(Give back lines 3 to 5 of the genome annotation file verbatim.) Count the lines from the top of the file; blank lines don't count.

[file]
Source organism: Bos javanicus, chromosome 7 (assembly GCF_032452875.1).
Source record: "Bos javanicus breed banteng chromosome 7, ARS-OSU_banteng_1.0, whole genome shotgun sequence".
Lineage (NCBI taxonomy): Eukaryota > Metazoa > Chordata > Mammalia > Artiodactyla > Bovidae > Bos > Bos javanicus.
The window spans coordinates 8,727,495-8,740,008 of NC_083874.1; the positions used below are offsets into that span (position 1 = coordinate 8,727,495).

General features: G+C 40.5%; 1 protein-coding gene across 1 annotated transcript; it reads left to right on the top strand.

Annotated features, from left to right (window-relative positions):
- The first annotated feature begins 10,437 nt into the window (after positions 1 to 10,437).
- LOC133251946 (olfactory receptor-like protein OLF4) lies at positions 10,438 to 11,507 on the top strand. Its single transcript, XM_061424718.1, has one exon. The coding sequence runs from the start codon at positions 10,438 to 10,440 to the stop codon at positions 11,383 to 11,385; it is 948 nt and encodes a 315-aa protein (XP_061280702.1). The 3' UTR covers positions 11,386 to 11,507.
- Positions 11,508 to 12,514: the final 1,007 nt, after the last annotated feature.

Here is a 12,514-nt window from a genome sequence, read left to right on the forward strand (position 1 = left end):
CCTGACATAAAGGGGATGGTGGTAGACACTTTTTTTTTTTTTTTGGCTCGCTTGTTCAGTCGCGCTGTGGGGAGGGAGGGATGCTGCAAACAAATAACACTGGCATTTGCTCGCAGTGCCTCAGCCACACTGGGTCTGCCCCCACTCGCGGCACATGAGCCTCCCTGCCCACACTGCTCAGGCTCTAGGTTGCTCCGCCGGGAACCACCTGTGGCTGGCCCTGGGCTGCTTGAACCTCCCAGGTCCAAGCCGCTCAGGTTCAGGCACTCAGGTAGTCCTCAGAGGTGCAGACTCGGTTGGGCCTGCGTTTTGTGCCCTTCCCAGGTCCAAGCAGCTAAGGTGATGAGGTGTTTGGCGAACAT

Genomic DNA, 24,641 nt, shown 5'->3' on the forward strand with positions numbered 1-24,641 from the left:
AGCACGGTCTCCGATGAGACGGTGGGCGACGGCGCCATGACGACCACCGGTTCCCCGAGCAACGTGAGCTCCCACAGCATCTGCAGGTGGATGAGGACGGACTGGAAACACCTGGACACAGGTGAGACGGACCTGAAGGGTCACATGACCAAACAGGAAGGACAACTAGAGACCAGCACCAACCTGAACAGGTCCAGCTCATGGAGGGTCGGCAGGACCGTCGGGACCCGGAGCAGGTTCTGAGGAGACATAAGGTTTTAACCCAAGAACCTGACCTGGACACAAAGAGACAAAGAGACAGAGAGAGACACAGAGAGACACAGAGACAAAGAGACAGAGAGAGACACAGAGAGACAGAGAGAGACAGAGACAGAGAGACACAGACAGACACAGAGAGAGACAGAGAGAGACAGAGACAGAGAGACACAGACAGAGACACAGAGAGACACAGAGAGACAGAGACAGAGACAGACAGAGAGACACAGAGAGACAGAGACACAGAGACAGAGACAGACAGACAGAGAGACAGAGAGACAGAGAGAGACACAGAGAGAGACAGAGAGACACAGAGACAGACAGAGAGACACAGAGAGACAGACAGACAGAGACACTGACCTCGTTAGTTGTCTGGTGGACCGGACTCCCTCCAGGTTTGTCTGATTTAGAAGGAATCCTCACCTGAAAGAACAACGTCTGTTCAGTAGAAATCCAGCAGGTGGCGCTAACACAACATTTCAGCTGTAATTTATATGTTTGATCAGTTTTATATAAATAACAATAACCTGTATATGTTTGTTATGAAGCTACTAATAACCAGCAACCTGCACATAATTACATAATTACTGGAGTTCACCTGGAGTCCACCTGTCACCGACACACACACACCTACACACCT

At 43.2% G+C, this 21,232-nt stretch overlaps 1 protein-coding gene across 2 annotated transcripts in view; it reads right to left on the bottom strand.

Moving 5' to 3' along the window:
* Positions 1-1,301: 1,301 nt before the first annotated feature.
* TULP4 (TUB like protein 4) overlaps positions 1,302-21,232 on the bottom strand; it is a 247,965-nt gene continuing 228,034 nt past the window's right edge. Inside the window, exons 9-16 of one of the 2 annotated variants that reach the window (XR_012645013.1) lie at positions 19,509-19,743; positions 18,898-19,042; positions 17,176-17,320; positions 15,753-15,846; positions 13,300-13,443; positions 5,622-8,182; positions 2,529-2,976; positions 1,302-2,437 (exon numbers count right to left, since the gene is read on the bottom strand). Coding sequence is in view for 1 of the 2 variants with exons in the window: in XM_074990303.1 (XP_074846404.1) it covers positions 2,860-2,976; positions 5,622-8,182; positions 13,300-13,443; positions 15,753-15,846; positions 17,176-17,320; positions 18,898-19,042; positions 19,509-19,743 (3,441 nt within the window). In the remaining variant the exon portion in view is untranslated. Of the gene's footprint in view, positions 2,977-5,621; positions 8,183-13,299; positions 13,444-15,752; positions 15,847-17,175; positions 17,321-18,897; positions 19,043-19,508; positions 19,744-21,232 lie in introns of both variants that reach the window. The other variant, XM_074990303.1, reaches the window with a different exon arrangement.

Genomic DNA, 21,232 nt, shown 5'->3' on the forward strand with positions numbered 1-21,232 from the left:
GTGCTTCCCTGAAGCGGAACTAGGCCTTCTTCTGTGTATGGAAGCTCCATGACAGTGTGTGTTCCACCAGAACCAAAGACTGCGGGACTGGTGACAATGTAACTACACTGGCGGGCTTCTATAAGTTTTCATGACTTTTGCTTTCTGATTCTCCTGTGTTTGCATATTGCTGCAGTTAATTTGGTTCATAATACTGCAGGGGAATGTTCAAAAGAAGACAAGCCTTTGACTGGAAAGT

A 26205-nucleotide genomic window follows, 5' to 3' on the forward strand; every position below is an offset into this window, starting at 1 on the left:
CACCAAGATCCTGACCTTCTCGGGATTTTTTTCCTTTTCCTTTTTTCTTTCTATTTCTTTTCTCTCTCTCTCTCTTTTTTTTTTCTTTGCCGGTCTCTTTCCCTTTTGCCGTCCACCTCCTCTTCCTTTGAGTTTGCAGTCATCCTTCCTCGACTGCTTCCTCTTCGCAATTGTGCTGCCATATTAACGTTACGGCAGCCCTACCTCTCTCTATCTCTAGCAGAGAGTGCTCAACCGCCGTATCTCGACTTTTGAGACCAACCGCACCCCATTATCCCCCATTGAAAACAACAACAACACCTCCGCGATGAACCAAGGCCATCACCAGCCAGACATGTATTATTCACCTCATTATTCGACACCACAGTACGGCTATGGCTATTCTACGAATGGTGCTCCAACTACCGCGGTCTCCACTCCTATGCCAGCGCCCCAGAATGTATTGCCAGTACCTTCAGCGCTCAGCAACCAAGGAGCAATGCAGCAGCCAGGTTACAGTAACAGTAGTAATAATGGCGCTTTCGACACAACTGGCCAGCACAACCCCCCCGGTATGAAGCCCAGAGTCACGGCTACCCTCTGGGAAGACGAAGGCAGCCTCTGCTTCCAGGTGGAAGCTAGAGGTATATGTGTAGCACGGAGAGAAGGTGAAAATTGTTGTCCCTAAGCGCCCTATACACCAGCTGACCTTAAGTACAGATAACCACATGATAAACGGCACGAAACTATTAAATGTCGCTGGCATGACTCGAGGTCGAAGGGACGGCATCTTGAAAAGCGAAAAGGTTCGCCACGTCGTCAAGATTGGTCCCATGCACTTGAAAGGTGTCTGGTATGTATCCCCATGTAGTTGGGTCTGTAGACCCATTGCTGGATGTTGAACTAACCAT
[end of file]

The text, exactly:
Lineage (NCBI taxonomy): Eukaryota > Metazoa > Chordata > Mammalia > Artiodactyla > Bovidae > Bos > Bos javanicus.
The window spans coordinates 8,727,495-8,740,008 of NC_083874.1; the positions used below are offsets into that span (position 1 = coordinate 8,727,495).

General features: G+C 40.5%; 1 protein-coding gene across 1 annotated transcript; it reads left to right on the top strand.